Saturday August 31st – in Grand-Goâve, Haiti
This will be our typical morning schedule at Mission of Hope: Arise at 6AM. Shower. Breakfast laid out at 6:30AM – warm cereal, fresh fruit, bread, peanut butter, etc. My favorite fruits are zabriko and mango. Zabriko is similar to apricot, but more firm and a bit spicier. Then organize materials to be taken up to school and work area. Fill water bottle here because water here tastes so good! Depart by bus at 7:30AM.
Brand new school building, which is “earthquake proof”Two groups of volunteers, technical and non-technical, work in parallel, with some cross-over. The technical folk are situated in the new school building.
Adam, George and Kevin set up shop. Kevin is a pastor, computer person and martial arts expert!Very early today, they realized with dismay that the critical http://internet-in-a-box.org terabyte drive (digital library) was left in NY City during the mad dash to Haiti. There was a mad scramble to evaluate if all was lost, and then a plan was cooked up to grab another school’s terabyte drive and attempt to duplicate it. This was anxiety-producing because it depended on many people changing their schedules, motorcycles, tap taps and a donated school bus — and most important strangers making tight connections between them to move this essential piece (“the world’s greatest open/remixable knowledge”) across Haiti. Would it be possible at all?
Leah (right) is the nurse, here speaking with Kevin’s wife Tammy (left), a woman of many talents who plans to work on Mission of Hope’s future library.Other volunteers work in “The Missionary Room”, situated just beyond the Infirmary. We clear off tables and plan for setting up a sort of computer lab where the laptops can be worked on.
Laptops in Missionary RoomThere are 60 numbered laptops that belong to Mission of Hope and about 170 un-numbered ones that are reserved for learning sites across Haiti which will be selected in the future. We are not yet sure when school will begin but are waiting for Pastor Lex’s announcements in church tomorrow. In the back of our minds we are asking what lessons to prepare for the kids this week. We want to combine the expertise of our expert mediamaking volunteers (Bill Stelzer especially) with the talents of the Child in Hand teacher-mentors: Junior and Elisabeth. We expect Elisabeth to join us for the week starting tomorrow. She comes from Léogâne, the actual site of 2010’s earthquake. (See https://www.facebook.com/pages/Child-in-Hand/181923065198109)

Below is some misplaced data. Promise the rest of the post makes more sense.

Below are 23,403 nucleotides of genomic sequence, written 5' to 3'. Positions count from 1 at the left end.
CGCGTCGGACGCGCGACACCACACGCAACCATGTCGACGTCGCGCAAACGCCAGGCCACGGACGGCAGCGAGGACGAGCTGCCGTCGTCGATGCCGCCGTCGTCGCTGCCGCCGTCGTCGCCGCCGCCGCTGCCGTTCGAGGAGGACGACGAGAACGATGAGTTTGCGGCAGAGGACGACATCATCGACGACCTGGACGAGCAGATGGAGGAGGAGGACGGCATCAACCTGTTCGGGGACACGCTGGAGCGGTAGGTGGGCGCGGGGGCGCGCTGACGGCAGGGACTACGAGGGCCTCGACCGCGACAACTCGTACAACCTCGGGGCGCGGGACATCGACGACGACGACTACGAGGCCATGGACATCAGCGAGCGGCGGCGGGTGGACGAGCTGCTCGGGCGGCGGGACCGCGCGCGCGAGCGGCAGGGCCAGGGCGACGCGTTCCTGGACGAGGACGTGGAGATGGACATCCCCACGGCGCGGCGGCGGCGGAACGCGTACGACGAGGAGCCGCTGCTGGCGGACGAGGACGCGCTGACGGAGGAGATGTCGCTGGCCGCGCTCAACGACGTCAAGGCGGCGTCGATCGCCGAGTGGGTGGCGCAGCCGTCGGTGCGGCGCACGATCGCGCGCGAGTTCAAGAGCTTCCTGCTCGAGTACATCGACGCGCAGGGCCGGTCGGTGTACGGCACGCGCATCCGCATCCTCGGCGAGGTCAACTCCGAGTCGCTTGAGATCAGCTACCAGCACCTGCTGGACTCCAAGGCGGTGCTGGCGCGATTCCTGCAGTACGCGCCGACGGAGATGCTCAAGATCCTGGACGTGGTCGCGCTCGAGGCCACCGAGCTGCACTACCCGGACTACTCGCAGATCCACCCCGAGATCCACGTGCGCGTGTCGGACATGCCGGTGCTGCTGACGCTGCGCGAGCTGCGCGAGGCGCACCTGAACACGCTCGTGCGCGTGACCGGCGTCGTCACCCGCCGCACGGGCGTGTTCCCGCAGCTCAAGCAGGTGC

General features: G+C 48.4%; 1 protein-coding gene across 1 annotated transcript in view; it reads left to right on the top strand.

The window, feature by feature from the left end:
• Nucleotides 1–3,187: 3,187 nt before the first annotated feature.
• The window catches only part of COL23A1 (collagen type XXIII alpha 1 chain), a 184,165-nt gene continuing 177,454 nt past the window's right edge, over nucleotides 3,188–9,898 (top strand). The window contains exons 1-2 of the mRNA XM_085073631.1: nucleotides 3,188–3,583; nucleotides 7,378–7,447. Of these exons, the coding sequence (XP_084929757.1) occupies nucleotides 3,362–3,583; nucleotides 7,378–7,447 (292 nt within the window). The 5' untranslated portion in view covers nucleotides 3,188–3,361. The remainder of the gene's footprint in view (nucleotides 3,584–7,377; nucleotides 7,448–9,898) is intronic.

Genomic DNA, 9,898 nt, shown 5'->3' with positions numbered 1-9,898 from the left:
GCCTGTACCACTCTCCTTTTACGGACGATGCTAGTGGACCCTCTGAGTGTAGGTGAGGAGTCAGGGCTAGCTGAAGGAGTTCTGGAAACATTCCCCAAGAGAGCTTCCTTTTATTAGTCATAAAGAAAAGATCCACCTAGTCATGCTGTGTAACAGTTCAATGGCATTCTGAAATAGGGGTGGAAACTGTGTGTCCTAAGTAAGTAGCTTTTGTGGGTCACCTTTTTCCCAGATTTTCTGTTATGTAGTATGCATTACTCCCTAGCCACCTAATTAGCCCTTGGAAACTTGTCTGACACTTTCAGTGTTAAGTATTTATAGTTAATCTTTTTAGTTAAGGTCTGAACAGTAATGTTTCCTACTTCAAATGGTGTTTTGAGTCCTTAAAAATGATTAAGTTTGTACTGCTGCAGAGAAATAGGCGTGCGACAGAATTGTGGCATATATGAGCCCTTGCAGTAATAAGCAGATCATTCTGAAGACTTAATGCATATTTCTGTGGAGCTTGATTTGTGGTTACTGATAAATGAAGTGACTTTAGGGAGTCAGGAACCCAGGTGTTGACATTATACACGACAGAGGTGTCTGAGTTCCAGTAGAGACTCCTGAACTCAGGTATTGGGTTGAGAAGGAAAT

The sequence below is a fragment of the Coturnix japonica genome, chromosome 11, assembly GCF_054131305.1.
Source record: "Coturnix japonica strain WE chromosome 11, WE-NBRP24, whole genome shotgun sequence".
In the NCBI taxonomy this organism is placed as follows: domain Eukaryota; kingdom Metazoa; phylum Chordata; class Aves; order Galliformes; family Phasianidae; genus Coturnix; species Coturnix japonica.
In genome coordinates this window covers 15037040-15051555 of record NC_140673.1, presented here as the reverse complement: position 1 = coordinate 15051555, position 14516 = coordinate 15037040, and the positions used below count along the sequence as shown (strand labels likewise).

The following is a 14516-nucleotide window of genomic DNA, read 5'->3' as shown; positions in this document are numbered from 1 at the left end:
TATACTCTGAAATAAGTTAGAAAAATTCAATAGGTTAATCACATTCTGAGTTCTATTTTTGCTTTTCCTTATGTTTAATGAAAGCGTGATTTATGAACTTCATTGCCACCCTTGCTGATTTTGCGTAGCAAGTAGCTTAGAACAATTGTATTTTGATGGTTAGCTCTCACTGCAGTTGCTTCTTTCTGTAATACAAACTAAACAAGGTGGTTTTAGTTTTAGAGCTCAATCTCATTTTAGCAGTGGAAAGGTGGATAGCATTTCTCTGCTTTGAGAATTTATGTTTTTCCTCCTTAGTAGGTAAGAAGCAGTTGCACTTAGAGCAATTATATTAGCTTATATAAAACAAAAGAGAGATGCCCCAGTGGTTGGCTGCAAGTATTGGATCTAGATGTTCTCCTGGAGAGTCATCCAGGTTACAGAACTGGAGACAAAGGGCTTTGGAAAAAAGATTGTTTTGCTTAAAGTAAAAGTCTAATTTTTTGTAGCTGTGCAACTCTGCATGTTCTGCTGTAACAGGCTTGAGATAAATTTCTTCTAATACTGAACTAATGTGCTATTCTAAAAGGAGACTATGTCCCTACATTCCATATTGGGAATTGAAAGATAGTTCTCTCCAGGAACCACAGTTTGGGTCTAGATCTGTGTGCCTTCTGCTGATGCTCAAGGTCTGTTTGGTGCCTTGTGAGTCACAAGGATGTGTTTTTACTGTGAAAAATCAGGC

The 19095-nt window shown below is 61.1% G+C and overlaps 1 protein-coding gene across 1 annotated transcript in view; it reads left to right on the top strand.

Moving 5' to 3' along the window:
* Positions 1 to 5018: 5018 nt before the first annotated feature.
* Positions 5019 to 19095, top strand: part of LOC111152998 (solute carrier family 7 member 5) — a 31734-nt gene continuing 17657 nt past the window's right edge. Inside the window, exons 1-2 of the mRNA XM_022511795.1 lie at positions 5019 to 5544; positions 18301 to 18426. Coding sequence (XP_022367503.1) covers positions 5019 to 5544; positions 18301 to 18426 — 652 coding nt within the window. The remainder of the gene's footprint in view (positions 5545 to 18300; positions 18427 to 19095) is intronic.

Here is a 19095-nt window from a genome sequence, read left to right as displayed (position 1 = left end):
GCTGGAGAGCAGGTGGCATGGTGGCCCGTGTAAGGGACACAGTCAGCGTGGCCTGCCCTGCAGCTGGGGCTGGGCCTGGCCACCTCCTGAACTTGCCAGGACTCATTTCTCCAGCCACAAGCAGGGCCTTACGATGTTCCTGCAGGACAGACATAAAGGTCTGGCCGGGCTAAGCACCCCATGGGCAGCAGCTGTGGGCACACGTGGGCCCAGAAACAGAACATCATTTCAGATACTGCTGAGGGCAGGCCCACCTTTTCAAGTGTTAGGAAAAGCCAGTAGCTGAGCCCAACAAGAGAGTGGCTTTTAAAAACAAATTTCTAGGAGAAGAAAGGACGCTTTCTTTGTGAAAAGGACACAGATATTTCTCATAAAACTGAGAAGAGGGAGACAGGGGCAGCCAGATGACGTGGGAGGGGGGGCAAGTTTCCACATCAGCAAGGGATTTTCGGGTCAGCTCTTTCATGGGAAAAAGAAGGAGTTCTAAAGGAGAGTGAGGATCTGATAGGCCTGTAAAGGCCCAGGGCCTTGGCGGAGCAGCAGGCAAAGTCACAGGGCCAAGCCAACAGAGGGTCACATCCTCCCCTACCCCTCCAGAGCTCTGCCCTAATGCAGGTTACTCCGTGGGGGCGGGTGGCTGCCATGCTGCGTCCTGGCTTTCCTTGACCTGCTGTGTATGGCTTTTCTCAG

Today we also are expecting the arrival of an experienced Haiti volunteer, Sora Edwards-Thro, who speaks Haitian Creole. Sora has been volunteering near the Dominican border, working in a remote desert area. Her short visit to connect with us involves eight hours of nighttime boat transport on the open sea to Marigot, then land travel to Jacmel, and then over the mountains with the boys. Bill and Junior from our group went to meet her there and bring her to our Grand-Goâve site. Cramped tap tap and dramatic rides over the mountains, they connected easily and returned sooner than expected! She will be leaving already tomorrow afternoon for her return journey, keeping different “OLPC schools” across Haiti in active conversation!
After a long journey, Sora arrives
The recovery plan to find a copy of the missing hard drive is set in motion! Contact was made with another Child in Hand site, Pasteur Silar’s Orphanage just north of Port-au-Prince. Unfortunately he was not at his orphanage, but ever so graciously offered to travel back there to retrieve the critical bits, loan us the only copy in Haiti of the critical data, hand-deliver this by moto to Jeanide a friend of ours, who would take it to the airport by a 1 o’clock deadline. At the airport, a Mission of Hope driver would collect her with the essential drive, and return to our school in Grand-Goâve. There were bound to be glitches (yes, the driver could not coordinate, due to his cellphone drowning in the sea) but that just added to the excitement. It was an anxious time, but we were so appreciative of generosity at every turn! And quite astonishingly, the “drive’s drive” was a success! Raiders of the Lost Drive indeed, only Indiana Jones would be jealous: this was the real world, with absolutely no other options. PHEW!!!!
Consequently, Sora and Jeanide got to meet each other on a high note, with a truly great project coming together ahead of them, and had time to play with the XO laptops properly. Jeanide worked with the Paint program, drawing butterflies and coloring them, beginning to cook up much larger creative project lesson plans…
Jeanide and Sora with laptops
Then it was time to return to the beach house for dinner. We decided to walk. What a beautiful walk it was too! And just beat torrential rains! We chose the shorter route which involves walking through the river at several points. (But OUCH! My delicate feet!)
Beautiful scene from the beach
A warm dinner (always tasty!), chat, planning for tomorrow, then shower and bed for me, but late late hours for the tech people! I enjoyed chatting with Renée about reading, books, libraries and our plans for a weekly reward system for kids’ laptop projects.
Day 3, Saturday, ends with us delighted to meet friends and to recover the digital library, which we hope will unleash many Haitians for years to come.